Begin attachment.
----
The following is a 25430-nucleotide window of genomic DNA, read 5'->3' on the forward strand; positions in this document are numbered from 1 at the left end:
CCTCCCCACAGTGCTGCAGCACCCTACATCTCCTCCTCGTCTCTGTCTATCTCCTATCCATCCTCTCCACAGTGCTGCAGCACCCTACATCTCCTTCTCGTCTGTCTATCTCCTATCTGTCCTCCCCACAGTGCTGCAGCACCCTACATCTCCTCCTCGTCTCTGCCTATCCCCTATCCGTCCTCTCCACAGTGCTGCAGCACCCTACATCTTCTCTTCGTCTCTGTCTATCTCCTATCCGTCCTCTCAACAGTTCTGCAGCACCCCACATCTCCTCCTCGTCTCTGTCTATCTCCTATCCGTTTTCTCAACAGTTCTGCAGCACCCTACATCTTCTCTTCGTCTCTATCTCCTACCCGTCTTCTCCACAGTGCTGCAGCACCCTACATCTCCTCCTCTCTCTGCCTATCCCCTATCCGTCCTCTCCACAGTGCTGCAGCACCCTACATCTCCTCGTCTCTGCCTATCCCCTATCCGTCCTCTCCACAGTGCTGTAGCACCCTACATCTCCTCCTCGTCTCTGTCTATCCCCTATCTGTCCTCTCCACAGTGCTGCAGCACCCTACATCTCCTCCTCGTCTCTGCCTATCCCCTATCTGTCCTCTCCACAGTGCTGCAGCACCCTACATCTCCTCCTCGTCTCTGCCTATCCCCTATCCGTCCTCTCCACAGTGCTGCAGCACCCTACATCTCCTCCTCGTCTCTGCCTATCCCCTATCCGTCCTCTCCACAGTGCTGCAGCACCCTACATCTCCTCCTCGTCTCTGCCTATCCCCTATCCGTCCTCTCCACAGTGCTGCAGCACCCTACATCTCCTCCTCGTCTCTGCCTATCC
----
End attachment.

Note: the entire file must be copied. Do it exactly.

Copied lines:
The following is a 25430-nucleotide window of genomic DNA, read 5'->3' on the forward strand; positions in this document are numbered from 1 at the left end:
CCTCCCCACAGTGCTGCAGCACCCTACATCTCCTCCTCGTCTCTGTCTATCTCCTATCCATCCTCTCCACAGTGCTGCAGCACCCTACATCTCCTTCTCGTCTGTCTATCTCCTATCTGTCCTCCCCACAGTGCTGCAGCACCCTACATCTCCTCCTCGTCTCTGCCTATCCCCTATCCGTCCTCTCCACAGTGCTGCAGCACCCTACATCTTCTCTTCGTCTCTGTCTATCTCCTATCCGTCCTCTCAACAGTTCTGCAGCACCCCACATCTCCTCCTCGTCTCTGTCTATCTCCTATCCGTTTTCTCAACAGTTCTGCAGCACCCTACATCTTCTCTTCGTCTCTATCTCCTACCCGTCTTCTCCACAGTGCTGCAGCACCCTACATCTCCTCCTCTCTCTGCCTATCCCCTATCCGTCCTCTCCACAGTGCTGCAGCACCCTACATCTCCTCGTCTCTGCCTATCCCCTATCCGTCCTCTCCACAGTGCTGTAGCACCCTACATCTCCTCCTCGTCTCTGTCTATCCCCTATCTGTCCTCTCCACAGTGCTGCAGCACCCTACATCTCCTCCTCGTCTCTGCCTATCCCCTATCTGTCCTCTCCACAGTGCTGCAGCACCCTACATCTCCTCCTCGTCTCTGCCTATCCCCTATCCGTCCTCTCCACAGTGCTGCAGCACCCTACATCTCCTCCTCGTCTCTGCCTATCCCCTATCCGTCCTCTCCACAGTGCTGCAGCACCCTACATCTCCTCCTCGTCTCTGCCTATCCCCTATCCGTCCTCTCCACAGTGCTGCAGCACCCTACATCTCCTCCTCGTCTCTGCCTATCC